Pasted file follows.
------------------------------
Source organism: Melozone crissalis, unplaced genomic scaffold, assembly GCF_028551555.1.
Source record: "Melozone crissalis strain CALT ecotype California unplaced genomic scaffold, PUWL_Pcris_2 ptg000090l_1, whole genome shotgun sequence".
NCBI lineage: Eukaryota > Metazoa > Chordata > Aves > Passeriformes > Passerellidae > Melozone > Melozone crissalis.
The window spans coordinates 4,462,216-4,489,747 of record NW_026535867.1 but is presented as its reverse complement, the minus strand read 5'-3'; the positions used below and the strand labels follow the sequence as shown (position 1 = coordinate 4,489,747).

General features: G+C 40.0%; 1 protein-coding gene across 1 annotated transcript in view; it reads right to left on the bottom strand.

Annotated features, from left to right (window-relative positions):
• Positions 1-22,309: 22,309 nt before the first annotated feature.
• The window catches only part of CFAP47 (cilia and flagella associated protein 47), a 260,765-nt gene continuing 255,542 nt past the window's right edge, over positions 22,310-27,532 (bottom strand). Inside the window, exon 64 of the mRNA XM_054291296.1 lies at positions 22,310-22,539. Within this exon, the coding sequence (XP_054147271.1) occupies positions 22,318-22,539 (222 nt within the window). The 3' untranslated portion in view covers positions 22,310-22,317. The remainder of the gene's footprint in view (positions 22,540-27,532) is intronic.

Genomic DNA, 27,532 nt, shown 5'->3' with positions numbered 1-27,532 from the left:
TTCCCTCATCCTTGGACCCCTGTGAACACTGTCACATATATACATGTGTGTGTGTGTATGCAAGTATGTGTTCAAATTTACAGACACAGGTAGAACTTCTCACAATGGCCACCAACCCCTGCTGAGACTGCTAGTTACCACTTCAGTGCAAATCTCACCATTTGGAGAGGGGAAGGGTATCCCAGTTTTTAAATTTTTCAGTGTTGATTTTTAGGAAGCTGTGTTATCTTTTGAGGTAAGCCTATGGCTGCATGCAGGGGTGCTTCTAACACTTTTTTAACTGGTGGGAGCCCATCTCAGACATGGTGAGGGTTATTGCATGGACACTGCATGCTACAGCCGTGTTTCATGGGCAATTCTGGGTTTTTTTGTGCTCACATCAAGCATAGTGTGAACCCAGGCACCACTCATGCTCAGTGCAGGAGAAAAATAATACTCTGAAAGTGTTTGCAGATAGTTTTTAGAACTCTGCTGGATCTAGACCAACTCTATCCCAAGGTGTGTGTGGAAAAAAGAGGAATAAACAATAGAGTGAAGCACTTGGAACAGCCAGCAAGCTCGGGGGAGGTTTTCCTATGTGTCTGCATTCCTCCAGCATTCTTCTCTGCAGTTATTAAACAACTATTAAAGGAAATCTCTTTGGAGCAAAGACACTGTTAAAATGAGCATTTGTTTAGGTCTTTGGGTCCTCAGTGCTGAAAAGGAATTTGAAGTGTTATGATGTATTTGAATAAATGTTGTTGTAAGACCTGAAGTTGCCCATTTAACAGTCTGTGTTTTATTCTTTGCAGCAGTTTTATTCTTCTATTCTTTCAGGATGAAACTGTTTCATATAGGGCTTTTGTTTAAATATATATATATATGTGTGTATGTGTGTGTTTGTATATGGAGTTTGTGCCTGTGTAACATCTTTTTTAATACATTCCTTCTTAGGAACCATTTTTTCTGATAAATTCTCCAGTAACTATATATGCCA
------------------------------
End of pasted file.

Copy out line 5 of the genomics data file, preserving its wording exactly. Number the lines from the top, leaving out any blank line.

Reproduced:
General features: G+C 40.0%; 1 protein-coding gene across 1 annotated transcript in view; it reads right to left on the bottom strand.